Steve Vogel of the Washington Post gets front-page treatment for his story on the commission's report. The panel, led by former Sen. Robert J. Dole, R-Kan., and former Health and Human Services secretary Donna E. Shalala, issued six broad recommendations for the military health care and veterans' assistance systems. Some of the suggestions include creating "recovery coordinators" who would guide seriously injured service members through care, rehabilitation and disability; granting the Department of Veterans Affairs sole responsibility for determining payments to wounded vets; and aggressive steps to prevent and treat PTSD and traumatic brain injuries. President Bush has apparently reacted favorably to the panel's recommendations. The panel, the Post points out, was created in March after the paper ran stories on the problems at Walter Reed Army Medical Center.
Jim Rutenberg and David S. Cloud have the story for the Times, adding the costs of the plan: $500 million for fully implementing the proposals, and $1 billion annually years from now, "as the current crop of fresh veterans and active military members ages and new personnel is in place." The Times notes that Democrats in Congress -- which approved a 3.5 percent pay raise for military personnel yesterday -- have noted that previous panels such as, say, the Iraq Study Group, have not been so enthusiastically embraced.
Tom Vanden Brook and David Jackson have the story for USA Today.
Life in Iraq
Joy in Iraq is unusual and irresistible, and the paper's roundup reflects the reporters' appetite for some good news out of Iraq. Richard A. Oppel Jr. and Qais Mizher lead the Times' roundup with the semifinal win by the "Lions of Mesopotamia" over the South Korean team, 4-3, at the Asia Cup tournament. The win caused thousands of Iraqis to pour into the streets in "more rapture than celebration," they write. Unfortunately, two suicide car bombers took advantage of the revelry and blew themselves up in Monsour in the middle of cheering crowds, killing at least 50 and wounding 135 more. Police in Baghdad also arrested several men who had used the cover of celebratory gunfire to kill people in grudge murders. Still, the win provided a rare moment of national unity. Even in Kurdistan, they waved the Iraqi national flag rather than the Kurdish banner. Just hours before the match, however, the main Sunni Arab bloc said it would permanently leave the cabinet in a week unless the Maliki government agreed to various demands.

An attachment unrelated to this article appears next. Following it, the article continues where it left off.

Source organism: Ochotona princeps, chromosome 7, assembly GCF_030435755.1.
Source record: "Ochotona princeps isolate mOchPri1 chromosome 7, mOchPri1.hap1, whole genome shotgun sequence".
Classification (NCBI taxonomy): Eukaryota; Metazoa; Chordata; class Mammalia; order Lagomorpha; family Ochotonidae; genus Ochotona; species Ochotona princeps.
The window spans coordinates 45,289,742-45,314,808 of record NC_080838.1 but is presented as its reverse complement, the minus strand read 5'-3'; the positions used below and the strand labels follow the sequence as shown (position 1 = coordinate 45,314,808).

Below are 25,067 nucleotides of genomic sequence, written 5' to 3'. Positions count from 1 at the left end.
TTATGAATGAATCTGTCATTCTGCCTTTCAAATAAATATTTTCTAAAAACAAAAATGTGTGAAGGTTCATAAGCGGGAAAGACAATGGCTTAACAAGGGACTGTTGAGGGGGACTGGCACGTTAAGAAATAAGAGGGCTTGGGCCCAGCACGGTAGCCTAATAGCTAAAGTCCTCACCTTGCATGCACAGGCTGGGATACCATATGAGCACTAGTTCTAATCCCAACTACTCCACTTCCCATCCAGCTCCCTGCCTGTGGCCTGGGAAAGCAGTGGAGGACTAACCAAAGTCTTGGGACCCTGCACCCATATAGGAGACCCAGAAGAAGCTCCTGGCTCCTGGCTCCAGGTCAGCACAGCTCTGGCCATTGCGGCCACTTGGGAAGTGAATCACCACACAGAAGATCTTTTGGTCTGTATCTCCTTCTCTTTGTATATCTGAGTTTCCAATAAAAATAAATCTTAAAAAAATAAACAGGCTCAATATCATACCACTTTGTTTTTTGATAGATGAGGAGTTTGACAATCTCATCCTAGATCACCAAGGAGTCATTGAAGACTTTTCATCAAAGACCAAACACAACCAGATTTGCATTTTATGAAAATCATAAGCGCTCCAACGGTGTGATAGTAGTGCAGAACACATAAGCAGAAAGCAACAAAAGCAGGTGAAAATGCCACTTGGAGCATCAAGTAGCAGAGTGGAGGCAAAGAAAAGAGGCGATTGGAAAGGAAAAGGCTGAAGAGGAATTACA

Sam Dagher of the Christian Science Monitor provides great color from the scene, and he relegates the suicide bombers in Monsour to a single paragraph.
Only Megan Greenwell of the Post was a killjoy, leading with the news of the Sunni bloc's threatened walkout. A permanent Sunni Arab boycott would be a huge blow to the Iraqi government and the American project in Iraq, crippling the government as it prepares benchmark legislation to satisfy Iraq critics in Congress. Her coverage of the soccer jubilation is actually a bit grim, forgoing most of the usual dancing-crowd stuff and instead focusing on the car bombs and the jeering and obscenities of young men at a passing American convoy.
The Times and the Monitor have a couple of decent enterprise stories today, focusing on Bechtel and an interview with the Iraqi ambassador to the United States.